Occupy the Screen

Symposium:


Presentation Title:

  • Occupy the Screen

Presenter(s):



Abstract:

  • “Occupy The Screen” by Paul Sermon and Charlotte Gould was a site-specific work commissioned by Public Art Lab Berlin for the Connecting Cities Festival event “Urban Reflections” from 11 to 13 September 2014, linking audiences at Supermarkt Gallery Berlin and Riga European Capital of Culture 2014. This installation builds on practice-based research and development of previous interactive works for large format urban screens such as “Picnic on the Screen”, originally developed for the BBC Public Video Screen at the Glastonbury Festival in 2009.
    This new installation pushed the playful, social and public engagement aspects of the work into new cultural and political realms in an attempt to ‘reclaim the urban screens’ through developments in ludic interaction and internet based highdefinition video-conferencing. Through the use of illustrated references to site-specific landmarks of Berlin and Riga, audiences were invited to “Occupy the Screen”. The concept development of “Occupy the Screen” was inspired in part by 3D street art as a DIY tradition, referencing the subversive language of graffiti. The interface borrows from the “topoi” of the computer game, as a means to navigate the environment; once within the frame the audience becomes a character immersed within the environment.
    “Occupy the Screen” linked two geographically distant audiences using a telematics technique; the installation takes live oblique camera shots from above the screen of each of these two audience groups, located on a large 50 square metre blue ground sheet and combines them on screen in a single composited image. As the merged audiences start to explore this collaborative, shared ludic interface, they discover the ground beneath them, as it appears on screen as a digital backdrop, locates them in a variety of surprising and intriguing anamorphic environments where from a particular position the characters can look as if in a precarious situation.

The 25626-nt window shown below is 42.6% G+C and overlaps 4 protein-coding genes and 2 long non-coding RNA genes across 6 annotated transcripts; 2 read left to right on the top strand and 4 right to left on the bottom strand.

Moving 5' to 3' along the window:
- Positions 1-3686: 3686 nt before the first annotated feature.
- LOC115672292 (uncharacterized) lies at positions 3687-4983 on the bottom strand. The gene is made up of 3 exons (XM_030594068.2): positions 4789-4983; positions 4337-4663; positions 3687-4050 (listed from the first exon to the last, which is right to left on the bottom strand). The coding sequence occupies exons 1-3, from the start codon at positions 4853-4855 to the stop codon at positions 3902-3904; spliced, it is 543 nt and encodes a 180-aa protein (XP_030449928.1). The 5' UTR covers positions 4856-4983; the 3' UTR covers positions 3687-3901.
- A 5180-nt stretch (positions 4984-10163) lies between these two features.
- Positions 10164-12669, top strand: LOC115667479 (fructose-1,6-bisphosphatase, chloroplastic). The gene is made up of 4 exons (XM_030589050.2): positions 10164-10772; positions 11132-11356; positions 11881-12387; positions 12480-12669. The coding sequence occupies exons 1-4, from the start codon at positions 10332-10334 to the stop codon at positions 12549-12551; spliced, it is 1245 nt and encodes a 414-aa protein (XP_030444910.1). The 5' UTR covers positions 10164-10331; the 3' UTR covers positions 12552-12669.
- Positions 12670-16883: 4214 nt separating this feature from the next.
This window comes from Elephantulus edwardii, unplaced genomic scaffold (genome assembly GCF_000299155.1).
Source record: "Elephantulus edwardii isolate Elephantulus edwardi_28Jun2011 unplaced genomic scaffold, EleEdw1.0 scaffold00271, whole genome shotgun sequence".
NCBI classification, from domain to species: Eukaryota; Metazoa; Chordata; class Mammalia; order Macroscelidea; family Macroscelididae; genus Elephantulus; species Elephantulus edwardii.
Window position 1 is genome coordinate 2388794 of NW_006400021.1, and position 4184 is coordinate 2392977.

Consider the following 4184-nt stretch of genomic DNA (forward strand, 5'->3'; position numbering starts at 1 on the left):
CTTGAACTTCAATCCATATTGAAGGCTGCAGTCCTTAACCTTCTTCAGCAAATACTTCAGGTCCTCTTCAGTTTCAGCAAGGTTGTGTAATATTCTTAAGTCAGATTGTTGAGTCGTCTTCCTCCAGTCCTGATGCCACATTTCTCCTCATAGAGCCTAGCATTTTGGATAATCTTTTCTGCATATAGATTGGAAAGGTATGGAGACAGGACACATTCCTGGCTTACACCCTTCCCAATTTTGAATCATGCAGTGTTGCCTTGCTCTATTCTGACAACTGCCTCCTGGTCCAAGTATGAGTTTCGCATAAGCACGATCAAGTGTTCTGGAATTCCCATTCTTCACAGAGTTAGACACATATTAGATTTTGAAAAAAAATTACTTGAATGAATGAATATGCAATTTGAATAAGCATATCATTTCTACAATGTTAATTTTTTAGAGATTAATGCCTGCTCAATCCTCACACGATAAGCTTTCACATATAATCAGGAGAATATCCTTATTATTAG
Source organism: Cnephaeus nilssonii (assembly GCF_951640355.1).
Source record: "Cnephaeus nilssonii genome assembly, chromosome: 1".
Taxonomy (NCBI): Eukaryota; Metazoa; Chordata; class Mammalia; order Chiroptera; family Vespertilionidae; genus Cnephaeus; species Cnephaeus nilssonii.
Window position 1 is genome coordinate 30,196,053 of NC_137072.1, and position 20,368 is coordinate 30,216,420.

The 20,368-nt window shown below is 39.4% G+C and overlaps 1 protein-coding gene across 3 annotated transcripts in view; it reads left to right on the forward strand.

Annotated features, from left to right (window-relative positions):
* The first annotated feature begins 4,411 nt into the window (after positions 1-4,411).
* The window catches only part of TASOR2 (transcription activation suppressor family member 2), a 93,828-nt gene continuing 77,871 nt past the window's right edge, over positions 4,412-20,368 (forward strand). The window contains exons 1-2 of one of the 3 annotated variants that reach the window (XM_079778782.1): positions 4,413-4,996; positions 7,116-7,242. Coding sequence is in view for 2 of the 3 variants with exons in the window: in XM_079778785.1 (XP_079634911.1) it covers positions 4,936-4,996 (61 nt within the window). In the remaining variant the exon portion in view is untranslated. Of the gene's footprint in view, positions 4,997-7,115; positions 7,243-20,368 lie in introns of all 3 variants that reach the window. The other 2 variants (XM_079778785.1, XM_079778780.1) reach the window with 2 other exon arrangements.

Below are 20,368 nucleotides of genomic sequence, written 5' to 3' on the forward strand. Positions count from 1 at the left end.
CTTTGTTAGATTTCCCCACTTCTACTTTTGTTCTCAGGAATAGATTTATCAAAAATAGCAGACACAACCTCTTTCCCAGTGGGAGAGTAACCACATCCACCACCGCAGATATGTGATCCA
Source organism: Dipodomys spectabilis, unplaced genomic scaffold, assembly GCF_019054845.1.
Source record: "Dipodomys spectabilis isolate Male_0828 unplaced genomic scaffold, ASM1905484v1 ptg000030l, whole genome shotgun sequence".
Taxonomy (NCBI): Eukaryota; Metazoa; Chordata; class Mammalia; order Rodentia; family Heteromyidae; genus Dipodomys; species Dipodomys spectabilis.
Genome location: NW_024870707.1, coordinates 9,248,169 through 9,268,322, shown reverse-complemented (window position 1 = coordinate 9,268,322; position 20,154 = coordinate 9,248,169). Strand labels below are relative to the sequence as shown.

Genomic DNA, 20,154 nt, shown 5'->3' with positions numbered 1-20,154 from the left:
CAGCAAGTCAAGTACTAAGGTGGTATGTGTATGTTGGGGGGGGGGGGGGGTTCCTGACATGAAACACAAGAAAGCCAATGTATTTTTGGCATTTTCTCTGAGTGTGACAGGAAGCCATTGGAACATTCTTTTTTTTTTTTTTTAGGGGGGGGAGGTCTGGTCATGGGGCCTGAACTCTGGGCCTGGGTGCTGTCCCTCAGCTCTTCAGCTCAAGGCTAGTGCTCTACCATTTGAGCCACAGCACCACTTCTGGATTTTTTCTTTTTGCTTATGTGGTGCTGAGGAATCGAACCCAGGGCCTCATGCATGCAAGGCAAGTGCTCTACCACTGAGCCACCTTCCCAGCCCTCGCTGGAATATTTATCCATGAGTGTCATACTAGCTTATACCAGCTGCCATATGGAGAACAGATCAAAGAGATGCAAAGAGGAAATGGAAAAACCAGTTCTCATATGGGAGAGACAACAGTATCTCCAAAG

“Occupy the Screen” aimed to include the widest range of urban participation possible and aligns to a Fluxus “Happening” in a move away from the object as art towards the street environment and the “every day” experience. It also borrows from a tradition of early cinema where audiences were transfixed by the magic of being transported to alternative realities though screenings at the traveling fairs. Lumière contemporaries, Mitchell and Kenyon, whose films of public crowds in the 1900’s present a striking similarity to the way audiences react and respond to “Occupy the Screen”.
    Through this research we found that the environment and timing have a large impact on the way that an audience responds. The inspiration was drawn both from the cities of Riga and Berlin, with input from the communities. The area of play was clearly demarked as a space via a blue box groundsheet in both cities identifying a theatre of play, once in the space the participant engages as they wish. In many ways “Occupy the Screen” broke down cultural and social barriers, both in the local communities, but also between two cities, Berlin and Riga, where new collocated spaces and creative encounters could be founded and occupied. paulsermon.org/occupy

    Videos: Documentary Pub Art Lab Documentary
    Project Partners Public Art Lab Berlin: Project Partners Public Art Lab Berlin
    Connecting Cities: Connecting Cities

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